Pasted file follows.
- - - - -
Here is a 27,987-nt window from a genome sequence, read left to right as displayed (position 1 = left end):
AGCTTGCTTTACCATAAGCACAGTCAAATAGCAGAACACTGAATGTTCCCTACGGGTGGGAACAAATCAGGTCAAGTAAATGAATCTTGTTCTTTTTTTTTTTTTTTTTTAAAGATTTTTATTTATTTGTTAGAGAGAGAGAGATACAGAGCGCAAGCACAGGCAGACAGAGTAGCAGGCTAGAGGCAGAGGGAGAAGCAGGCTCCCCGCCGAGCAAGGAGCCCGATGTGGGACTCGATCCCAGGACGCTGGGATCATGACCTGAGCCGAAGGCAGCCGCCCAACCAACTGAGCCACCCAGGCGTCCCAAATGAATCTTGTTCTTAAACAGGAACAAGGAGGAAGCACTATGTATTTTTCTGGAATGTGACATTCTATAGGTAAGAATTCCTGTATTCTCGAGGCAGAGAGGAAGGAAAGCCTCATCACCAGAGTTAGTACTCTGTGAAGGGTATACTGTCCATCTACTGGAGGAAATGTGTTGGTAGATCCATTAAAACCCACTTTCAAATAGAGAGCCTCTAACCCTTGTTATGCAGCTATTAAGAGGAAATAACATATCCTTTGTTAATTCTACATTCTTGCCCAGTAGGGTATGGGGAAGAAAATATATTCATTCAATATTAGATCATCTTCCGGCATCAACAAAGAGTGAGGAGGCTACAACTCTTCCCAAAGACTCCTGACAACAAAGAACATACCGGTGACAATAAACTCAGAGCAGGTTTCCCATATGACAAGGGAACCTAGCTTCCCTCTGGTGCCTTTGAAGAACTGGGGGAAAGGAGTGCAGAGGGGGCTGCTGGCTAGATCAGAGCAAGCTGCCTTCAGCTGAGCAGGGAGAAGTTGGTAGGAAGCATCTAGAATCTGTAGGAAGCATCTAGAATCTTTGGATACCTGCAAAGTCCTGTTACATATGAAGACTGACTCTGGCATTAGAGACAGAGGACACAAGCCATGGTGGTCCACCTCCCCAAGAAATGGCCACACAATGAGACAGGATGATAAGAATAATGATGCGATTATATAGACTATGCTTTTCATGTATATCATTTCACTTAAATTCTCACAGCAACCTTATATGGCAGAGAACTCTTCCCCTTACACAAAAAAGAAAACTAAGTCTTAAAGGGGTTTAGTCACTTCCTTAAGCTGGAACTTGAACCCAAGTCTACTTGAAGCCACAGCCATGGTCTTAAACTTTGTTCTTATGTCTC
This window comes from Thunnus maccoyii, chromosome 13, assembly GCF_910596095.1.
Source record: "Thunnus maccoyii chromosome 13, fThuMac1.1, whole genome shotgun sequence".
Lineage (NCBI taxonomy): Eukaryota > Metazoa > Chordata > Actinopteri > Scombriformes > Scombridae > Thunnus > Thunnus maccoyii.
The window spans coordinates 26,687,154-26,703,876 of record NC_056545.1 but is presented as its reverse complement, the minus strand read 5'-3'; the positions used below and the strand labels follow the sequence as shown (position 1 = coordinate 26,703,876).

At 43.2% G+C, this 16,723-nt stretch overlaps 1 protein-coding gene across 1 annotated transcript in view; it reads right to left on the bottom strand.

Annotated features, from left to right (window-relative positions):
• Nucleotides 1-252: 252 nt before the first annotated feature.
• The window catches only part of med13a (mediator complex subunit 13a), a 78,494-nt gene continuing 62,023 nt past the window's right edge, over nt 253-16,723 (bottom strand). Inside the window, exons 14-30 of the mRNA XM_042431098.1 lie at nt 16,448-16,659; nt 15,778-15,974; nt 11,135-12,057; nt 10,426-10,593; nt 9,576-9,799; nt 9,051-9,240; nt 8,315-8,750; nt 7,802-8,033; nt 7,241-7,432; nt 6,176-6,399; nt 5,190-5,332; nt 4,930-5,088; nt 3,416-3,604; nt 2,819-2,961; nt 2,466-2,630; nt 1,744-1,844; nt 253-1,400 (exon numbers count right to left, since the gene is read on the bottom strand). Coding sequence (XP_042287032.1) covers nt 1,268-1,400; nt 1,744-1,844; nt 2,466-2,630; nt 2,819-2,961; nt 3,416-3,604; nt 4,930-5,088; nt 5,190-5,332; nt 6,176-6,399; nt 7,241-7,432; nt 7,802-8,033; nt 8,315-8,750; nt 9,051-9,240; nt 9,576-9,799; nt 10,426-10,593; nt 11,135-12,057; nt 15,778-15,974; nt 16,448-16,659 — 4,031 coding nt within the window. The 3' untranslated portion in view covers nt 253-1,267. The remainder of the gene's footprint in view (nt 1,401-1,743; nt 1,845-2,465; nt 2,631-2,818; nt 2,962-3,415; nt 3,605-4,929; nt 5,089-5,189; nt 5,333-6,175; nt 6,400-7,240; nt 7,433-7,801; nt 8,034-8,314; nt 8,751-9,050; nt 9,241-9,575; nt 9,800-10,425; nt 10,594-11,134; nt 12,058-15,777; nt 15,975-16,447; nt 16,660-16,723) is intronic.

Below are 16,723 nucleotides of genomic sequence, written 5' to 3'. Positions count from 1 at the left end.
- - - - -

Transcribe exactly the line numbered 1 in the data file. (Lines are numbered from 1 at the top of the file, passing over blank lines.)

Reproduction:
Here is a 27,987-nt window from a genome sequence, read left to right as displayed (position 1 = left end):